Once upon a time, job seeking was never a daunting task. In my old life I traded jobs often, moving companies whenever I wanted, looking for a new challenge and a new focus. But that was before. In 2010 I left employment to look after Emma and Harry full time (a different kind of employment it’s true) and though I sometimes reminisced about how much easier one job was over another, I was happy to have left that corporate world behind.
When I first mentioned I was returning to work and how nervous I was about it, friends reminded me how much I had to offer. And I believed them, thinking that were I sitting in that interviewers chair I would recognise the years of work experience, plus the years of life experience. That the things I’d learned over the years hadn’t disappeared, and my ability to contribute hadn’t diminished. We talked about transferable skills, maturity and responsibility. The desire (and almost desperation) to work and make a meaningful contribution was there.
How naive I was.
Instead I’m finding a very different landscape. I’ve been met with a million different responses all with the same message; you’ve been out of the game too long. ‘When was the last time you worked?’ ‘What have you been doing?’ and my favourite ‘Why would you want to return to work?’ And those are just the ones I actually hear from. I’ve been amazed at the number of job ads that simply state that only progressing applicants will be contacted. Maybe it’s the harsh reality of job seeking today, but it’s a sad indictment that the effort a job seeker puts in to applying for a job can’t at least be acknowledged by a return email.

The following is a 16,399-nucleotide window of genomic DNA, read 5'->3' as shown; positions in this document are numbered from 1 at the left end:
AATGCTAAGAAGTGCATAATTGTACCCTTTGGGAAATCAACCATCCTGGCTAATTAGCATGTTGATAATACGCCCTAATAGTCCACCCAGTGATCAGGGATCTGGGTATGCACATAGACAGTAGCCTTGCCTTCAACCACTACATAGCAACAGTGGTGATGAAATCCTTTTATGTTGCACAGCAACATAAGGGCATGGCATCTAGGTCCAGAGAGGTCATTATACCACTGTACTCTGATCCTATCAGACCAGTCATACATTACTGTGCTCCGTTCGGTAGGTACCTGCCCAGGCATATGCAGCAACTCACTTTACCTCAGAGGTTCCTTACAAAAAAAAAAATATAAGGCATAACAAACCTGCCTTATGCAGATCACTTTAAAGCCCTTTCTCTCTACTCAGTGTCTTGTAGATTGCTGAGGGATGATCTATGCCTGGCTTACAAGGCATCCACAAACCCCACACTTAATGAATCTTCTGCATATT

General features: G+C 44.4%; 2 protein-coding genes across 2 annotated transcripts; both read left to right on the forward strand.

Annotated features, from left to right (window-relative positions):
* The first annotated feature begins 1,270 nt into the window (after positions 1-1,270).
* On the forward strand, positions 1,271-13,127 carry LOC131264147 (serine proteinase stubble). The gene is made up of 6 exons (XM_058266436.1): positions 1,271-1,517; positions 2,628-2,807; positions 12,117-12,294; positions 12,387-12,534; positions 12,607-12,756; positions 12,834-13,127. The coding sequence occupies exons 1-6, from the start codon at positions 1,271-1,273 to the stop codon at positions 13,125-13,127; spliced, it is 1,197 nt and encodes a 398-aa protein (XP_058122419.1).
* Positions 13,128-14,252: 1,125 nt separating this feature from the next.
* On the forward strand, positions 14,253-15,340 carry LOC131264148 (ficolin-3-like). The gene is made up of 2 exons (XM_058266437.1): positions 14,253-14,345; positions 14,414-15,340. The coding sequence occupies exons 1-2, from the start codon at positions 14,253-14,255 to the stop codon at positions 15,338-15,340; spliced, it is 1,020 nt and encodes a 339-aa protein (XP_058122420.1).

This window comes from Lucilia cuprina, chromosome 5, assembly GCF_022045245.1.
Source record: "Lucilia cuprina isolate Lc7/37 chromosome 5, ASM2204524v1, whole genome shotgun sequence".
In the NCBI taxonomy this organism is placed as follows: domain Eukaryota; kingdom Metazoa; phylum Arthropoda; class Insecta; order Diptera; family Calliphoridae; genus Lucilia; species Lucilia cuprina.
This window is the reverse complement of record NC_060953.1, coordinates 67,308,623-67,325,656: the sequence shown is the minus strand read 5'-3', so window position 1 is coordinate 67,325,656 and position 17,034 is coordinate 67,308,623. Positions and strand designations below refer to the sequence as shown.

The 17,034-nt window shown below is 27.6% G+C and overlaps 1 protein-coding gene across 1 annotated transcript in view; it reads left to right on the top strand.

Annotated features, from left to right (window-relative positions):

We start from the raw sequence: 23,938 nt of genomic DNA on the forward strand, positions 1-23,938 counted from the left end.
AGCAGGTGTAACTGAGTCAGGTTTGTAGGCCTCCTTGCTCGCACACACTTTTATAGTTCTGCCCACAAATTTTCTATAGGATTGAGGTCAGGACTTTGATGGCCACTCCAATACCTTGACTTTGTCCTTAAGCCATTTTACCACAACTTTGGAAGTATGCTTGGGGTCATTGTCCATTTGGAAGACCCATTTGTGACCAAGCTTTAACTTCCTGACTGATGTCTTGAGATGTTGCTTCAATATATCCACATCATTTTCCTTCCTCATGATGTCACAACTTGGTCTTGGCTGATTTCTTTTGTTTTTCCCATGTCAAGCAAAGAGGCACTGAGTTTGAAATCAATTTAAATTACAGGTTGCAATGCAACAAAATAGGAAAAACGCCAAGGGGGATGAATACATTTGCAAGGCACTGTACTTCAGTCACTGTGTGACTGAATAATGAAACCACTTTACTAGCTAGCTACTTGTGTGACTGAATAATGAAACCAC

And don’t get me started on what passes as part time, family friendly work hours! There was one job with great hours with a large organisation, that required seven weeks full time training in Sydney to get started (involving a 3 and a half hour commute each day). Or the one that was 32 hours a week… I think it’s pretty fair to assume that they are squashing a full time job into four days! Or ads stating that they are school hours friendly, but start at 7am! What school allows you to drop children off at 7am!! A whole section of our community is completely marginalised because we can’t think creatively and realistically about experience, aptitude and working hours. It’s absolutely mind boggling!
With hindsight I realise that just like generations of women before me, when I gave away my employment I gave away a level of independence, and following on from that, a life line. I had no way of knowing where five years would bring me, however were I able to step back now I’d warn myself not to give away that job so quickly. I gained so much by being able to stay home with Emma and Harry. Now I’m finding out what I lost.
I was going to go on to write that I’m in no way deterred, and that I’ll keep looking. That I will find something that is perfect for me and that it will just take some time. And an employer who values it’s people for more than what they can put down on paper.
And then this week I got a job offer!!!!!
After six months I found a business that actually offers part time, meaningful work that is honestly family friendly. I’m over the moon. It’s another step in the journey; I’m nervous about starting back at work but excited too. And can’t wait to share it with you